We brought our newest family member home on September 26th when he was 8 weeks old. We’re now beginning our 21st week with our little mischief-maker. We’ve spent the past five months figuring him out and trying to get him adjusted to our life here. We’ve taken him to puppy socialization classes where he excelled at holding his own against dogs far taller and heavier than he is. We tried him at puppy training classes at Petsmart, only to be foiled by two very small, very barky, very distracting miniature schnauzers that made it impossible to hear the dog trainer and practice commands. We finally went back to the trainer who ran the puppy socialization classes, Lynn, and signed up for Delightful Dog class. Loki had a real affinity for Lynn, so we knew this might be the person who could help us get him on track (although we already thought he was a delightful dog).
Fortunately for us, there were only four puppers in the class including Loki. With fewer doggy distractions (and no excessive barkers), we were in it to win it. Lynn gave us plenty of wonderful tips for positive training. It’s all about treats and clear messaging for positive behaviors and lots of patience. Loki came to class already proficient in Watch Me, Touch, and Sit, plus a couple fun commands we worked on just for giggles, Spin (self-explanatory) and Boop (he has to put his nose through the hole of a donut toy). Our first real challenge with him was Down, which is hard to teach a dog who only has six inches of ground clearance. He thinks he’s already pretty far down and doesn’t see why we want him to lower himself. Lynn showed us how we could sit on the ground and lure Loki under our bent knees, which would force him onto his belly to get underneath for the treat. Once his belly hit the ground, we let out an emphatic “yes” and gave him a reward. It took about five minutes of this before he figured out that Down meant flat on his belly. Over the course of a couple weeks, we got him to the point where we can say Down and point to the floor and he drops onto his belly. Such a good boy.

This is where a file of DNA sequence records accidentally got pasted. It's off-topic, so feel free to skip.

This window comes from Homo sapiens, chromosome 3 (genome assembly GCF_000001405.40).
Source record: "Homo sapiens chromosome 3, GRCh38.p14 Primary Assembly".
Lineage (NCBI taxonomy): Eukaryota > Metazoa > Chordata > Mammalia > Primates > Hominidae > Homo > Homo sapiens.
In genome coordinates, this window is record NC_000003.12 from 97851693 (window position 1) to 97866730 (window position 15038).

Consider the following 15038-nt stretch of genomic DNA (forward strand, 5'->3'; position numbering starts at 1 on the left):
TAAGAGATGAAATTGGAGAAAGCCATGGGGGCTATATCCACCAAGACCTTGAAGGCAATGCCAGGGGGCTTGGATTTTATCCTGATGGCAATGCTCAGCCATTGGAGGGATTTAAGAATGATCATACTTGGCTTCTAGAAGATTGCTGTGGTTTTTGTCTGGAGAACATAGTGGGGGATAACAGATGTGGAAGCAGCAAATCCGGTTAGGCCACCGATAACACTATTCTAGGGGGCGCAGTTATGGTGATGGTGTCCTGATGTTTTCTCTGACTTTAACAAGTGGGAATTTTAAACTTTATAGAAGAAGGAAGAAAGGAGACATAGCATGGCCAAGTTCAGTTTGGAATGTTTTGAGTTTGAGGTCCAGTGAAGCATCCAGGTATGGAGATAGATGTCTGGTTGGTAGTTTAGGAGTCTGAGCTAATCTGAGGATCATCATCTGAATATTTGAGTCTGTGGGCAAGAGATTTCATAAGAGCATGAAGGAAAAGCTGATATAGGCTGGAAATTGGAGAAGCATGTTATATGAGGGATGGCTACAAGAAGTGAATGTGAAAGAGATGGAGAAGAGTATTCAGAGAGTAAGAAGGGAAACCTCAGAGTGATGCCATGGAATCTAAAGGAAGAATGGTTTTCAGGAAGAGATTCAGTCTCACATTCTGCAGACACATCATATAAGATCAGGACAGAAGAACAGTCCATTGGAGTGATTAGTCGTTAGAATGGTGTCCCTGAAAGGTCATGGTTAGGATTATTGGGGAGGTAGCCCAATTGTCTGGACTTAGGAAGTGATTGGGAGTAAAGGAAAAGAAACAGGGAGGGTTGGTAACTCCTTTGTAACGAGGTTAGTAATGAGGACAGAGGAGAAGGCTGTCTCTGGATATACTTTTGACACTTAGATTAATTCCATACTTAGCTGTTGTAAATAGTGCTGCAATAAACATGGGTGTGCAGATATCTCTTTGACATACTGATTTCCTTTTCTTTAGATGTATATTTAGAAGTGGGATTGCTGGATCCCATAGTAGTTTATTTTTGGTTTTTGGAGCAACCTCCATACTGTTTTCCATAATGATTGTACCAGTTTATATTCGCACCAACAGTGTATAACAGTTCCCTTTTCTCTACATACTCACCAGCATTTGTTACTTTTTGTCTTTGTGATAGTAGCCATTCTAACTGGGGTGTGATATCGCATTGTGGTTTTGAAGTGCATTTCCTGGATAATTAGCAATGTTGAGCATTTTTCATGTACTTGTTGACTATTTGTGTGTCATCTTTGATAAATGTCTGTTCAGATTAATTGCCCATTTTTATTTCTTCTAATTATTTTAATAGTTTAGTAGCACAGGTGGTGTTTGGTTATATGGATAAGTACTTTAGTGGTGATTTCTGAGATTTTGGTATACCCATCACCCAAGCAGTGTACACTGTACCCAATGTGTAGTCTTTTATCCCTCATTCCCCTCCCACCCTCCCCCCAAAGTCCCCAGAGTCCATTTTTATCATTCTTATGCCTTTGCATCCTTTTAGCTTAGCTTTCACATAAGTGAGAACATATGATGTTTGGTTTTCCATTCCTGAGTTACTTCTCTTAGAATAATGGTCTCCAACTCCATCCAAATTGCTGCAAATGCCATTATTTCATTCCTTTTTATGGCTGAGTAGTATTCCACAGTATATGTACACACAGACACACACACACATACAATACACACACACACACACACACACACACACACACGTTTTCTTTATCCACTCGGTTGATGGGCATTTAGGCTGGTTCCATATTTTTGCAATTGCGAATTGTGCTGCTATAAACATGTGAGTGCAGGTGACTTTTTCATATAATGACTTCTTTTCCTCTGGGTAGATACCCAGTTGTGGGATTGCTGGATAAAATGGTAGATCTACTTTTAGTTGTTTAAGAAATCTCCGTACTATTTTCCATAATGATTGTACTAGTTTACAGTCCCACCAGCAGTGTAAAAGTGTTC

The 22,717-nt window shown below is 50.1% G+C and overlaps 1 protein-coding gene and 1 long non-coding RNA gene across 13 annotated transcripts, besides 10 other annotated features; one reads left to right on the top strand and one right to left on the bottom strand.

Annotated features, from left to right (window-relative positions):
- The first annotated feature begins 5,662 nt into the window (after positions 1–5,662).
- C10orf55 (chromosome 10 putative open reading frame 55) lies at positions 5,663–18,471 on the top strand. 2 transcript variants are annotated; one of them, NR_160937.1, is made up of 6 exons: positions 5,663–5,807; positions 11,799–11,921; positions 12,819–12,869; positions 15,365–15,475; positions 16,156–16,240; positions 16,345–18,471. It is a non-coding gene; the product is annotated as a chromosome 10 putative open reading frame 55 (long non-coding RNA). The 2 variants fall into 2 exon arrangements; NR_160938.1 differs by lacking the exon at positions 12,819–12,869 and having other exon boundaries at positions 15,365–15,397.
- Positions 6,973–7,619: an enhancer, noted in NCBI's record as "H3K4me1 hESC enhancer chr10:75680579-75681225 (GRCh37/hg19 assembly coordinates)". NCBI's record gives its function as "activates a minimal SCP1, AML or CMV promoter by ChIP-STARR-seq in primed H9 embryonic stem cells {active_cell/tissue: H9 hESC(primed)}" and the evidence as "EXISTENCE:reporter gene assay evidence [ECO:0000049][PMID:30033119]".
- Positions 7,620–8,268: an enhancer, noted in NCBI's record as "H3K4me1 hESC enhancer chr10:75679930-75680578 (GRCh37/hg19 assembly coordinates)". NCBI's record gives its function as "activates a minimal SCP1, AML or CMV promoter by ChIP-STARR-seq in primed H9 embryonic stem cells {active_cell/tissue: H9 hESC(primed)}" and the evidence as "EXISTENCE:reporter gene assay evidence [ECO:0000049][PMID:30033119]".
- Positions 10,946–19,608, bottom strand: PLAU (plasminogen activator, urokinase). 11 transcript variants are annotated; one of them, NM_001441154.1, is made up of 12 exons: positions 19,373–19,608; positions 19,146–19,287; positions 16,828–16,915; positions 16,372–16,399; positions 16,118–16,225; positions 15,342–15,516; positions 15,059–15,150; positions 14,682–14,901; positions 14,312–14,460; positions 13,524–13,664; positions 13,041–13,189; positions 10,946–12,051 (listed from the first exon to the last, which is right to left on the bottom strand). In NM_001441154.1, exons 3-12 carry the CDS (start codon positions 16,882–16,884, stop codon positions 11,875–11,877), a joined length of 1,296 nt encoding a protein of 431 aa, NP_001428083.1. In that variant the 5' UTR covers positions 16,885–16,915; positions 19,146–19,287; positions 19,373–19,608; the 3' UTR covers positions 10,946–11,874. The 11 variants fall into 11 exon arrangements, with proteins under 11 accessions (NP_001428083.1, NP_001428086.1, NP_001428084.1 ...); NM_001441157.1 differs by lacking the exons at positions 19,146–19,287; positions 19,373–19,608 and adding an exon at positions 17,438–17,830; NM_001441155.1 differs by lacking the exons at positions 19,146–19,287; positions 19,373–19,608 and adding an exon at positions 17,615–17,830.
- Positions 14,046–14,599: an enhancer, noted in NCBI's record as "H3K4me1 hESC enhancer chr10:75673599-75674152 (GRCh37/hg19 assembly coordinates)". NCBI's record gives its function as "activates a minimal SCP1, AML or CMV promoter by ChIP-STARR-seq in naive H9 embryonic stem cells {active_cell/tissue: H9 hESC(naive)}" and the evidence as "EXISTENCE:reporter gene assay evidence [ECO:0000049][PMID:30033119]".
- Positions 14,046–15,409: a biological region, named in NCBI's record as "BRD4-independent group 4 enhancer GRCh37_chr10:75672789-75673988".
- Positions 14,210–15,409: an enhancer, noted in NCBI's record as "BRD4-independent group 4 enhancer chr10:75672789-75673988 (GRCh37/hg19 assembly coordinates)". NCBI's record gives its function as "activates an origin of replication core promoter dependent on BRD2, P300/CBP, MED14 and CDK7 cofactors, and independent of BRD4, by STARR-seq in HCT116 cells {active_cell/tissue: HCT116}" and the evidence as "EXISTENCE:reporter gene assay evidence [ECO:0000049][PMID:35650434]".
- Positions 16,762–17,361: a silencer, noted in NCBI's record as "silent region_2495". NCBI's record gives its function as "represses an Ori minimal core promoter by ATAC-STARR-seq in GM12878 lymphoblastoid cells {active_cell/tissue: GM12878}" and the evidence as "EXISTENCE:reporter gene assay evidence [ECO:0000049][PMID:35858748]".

We were still working on Stay and Come when time for the class final arrived. I was nervous on the way to class. I told Loki not to embarrass us during his test, but I knew he probably would, at least a little bit. Lynn did a great job of not making any of us, dogs or humans, feel anxious once we arrived. Loki blew through Watch Me, Touch, and Sit like a champ. Then he showed Lynn that he had learned Down. Loki did pretty well with Leave It, ignoring the treats in my open palm in front of his face. He did an okay job with Stay, but when it came to Come things went off the rails. With his leash off and other dogs and humans nearby, it was a Loki free-for-all. Despite my treats and emphatic cries of “Loki, COME,” he was what you would expect from a corgi named Loki…all mischief and tricks. But, that’s okay. He’s an adolescent corgi. We can keep working on it. He will get there eventually. He’s a smart little guy who loves treats and has patient parents who want to see him succeed.
When all the dogs had cycled through the exam material, Lynn played “Pomp and Circumstance” and handed out diplomas, with tacit acknowledgment from all the pet parents there is still plenty of work to be done. For us, it’s going to be many more walks to perfect loose leash walking, along with time focusing on Come and Stay. I would also like him to learn Place and Wait. And I will never stop teaching him tricks. If I taught him to use Inside Voice, I’m pretty sure I can follow that up with Crawl, Stretch, Shake, and a few others. Teaching a dog to behave is hard work. Teaching a dog to be cute is fun work. We’re proud of our little graduate. He only got a B- on his final exam because of the disaster with the Come command, but he gets an A from us for making us laugh every damn day. Good job, little Loki.